Cranial implants are medical devices that are used to treat a variety of face, jaw and cranium defects, including:
• Temporomandibular joint (TMJ) jaw problems
• Birth defects
• Traumatic brain injury
• Other skull or face injuries
• Plastic surgery
Custom cranial implants are designed individually for each patient to correctly fit the lower jaw, upper jaw, face,  or skull.
When the FDA approved Stryker CMF Custom Cranial Implant Kit in March 2005, the kit was approved as a non-sterile device. Hospitals were responsible for making sure the devices were sterilized prior to use. However, in October 2007, Stryker began labeling and marketing the devices as sterile. This meant that although not approved as a sterile device, Stryker was solely responsible for ensuring the sterility of these products. 
In September 2009, the FDA investigated Stryker’s manufacturing facility.  They found that Stryker’s manufacturing practices violated at least nine different federal safety regulations. As a result, Stryker could not guarantee the sterility of the Custom Cranial Implant Kits. 
A Class I recall was issued; this means that the product could pose an imminent hazard to the health of users.  Physicians and hospitals carrying the defective Stryker implant kits were alerted to discontinue use and return potential hazardous devices to Stryker immediately.
Implantation of the recalled devices could result in serious health problems, including:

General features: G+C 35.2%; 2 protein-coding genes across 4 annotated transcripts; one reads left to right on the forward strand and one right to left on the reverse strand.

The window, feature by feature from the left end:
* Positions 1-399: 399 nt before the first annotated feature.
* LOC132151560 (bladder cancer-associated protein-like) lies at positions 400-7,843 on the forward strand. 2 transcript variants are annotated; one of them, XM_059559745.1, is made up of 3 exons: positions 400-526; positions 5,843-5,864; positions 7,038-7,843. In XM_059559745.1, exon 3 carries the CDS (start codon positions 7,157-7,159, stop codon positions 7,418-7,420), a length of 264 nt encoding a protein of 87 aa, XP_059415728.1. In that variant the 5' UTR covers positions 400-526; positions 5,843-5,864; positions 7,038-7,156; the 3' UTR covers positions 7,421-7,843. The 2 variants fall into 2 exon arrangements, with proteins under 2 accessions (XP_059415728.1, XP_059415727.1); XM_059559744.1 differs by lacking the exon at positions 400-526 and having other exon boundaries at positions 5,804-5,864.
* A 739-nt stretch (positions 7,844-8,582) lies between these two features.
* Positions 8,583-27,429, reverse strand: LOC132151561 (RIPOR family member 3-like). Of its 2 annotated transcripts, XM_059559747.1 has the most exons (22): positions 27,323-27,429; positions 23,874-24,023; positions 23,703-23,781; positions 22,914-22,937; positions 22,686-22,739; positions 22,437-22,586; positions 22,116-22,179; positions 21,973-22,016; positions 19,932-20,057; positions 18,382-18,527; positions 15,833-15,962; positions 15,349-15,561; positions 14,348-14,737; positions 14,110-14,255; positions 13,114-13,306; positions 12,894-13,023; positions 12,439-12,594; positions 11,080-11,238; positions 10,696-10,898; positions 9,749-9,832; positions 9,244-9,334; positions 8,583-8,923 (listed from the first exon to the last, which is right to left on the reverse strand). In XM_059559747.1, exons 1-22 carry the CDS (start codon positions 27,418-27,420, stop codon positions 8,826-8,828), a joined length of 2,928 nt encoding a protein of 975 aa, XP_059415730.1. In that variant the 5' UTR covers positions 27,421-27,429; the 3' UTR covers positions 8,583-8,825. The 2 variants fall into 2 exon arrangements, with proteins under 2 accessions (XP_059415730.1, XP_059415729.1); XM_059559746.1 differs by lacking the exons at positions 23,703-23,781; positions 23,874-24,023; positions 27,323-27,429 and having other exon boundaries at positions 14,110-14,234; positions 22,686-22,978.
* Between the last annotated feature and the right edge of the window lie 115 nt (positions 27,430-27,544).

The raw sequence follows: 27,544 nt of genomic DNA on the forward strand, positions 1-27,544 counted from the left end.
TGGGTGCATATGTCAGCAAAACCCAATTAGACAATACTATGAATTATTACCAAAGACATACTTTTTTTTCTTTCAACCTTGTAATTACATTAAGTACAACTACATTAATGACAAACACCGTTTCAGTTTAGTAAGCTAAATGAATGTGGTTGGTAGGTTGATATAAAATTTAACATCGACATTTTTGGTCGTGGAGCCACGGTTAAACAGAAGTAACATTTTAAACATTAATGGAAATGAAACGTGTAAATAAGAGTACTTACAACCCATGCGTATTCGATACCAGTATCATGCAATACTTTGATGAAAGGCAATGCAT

• Wound infection
• Meningitis
• Intracranial abscess
• Sepsis
• Revision of cranioplasty
• Long-term neurological problems
• Additional surgery
• Additional hospitalization
• Long-term intravenous antibiotic treatment
• Wrongful Death 
Cranial implant kits with catalog numbers 54-00101, 54-00102, 54-00103 and 54-00104 were determined to be the most  likely to be affected by the  safety violations.
Stryker suggested that patients who received the cranial implants be monitored by their physicians for signs of infection for at least six months after implantation.

Have You Or A Loved One Been Injured By A Defective Medical Device?

If you or a loved one has been injured by a defective medical device you need to speak with an experienced defective medical device attorney as soon as possible. Please contact us online or call our Kansas City office directly at 816.471.5111 to schedule your free consultation.

James Roswold
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James Roswold is a Kansas & Missouri personal injury, workers comp, and medical malpractice attorney.